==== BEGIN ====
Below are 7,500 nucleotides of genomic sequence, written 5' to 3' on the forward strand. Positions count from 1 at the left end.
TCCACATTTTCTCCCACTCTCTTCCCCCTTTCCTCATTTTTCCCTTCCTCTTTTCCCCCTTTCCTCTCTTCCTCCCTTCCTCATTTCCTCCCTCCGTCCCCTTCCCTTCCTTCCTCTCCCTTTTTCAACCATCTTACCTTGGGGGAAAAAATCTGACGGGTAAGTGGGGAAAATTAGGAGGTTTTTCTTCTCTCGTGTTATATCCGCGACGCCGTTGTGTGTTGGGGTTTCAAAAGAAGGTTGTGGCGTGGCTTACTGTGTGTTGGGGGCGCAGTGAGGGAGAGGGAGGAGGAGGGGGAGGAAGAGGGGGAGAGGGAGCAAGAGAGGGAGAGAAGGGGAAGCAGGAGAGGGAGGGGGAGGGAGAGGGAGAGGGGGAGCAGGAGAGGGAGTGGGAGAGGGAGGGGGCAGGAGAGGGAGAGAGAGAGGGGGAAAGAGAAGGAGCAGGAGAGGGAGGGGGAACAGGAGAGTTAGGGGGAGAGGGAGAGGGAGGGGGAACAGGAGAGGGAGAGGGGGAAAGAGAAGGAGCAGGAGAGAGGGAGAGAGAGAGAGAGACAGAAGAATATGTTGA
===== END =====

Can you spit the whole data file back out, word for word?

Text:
Below are 7,500 nucleotides of genomic sequence, written 5' to 3' on the forward strand. Positions count from 1 at the left end.
TCCACATTTTCTCCCACTCTCTTCCCCCTTTCCTCATTTTTCCCTTCCTCTTTTCCCCCTTTCCTCTCTTCCTCCCTTCCTCATTTCCTCCCTCCGTCCCCTTCCCTTCCTTCCTCTCCCTTTTTCAACCATCTTACCTTGGGGGAAAAAATCTGACGGGTAAGTGGGGAAAATTAGGAGGTTTTTCTTCTCTCGTGTTATATCCGCGACGCCGTTGTGTGTTGGGGTTTCAAAAGAAGGTTGTGGCGTGGCTTACTGTGTGTTGGGGGCGCAGTGAGGGAGAGGGAGGAGGAGGGGGAGGAAGAGGGGGAGAGGGAGCAAGAGAGGGAGAGAAGGGGAAGCAGGAGAGGGAGGGGGAGGGAGAGGGAGAGGGGGAGCAGGAGAGGGAGTGGGAGAGGGAGGGGGCAGGAGAGGGAGAGAGAGAGGGGGAAAGAGAAGGAGCAGGAGAGGGAGGGGGAACAGGAGAGTTAGGGGGAGAGGGAGAGGGAGGGGGAACAGGAGAGGGAGAGGGGGAAAGAGAAGGAGCAGGAGAGAGGGAGAGAGAGAGAGAGACAGAAGAATATGTTGA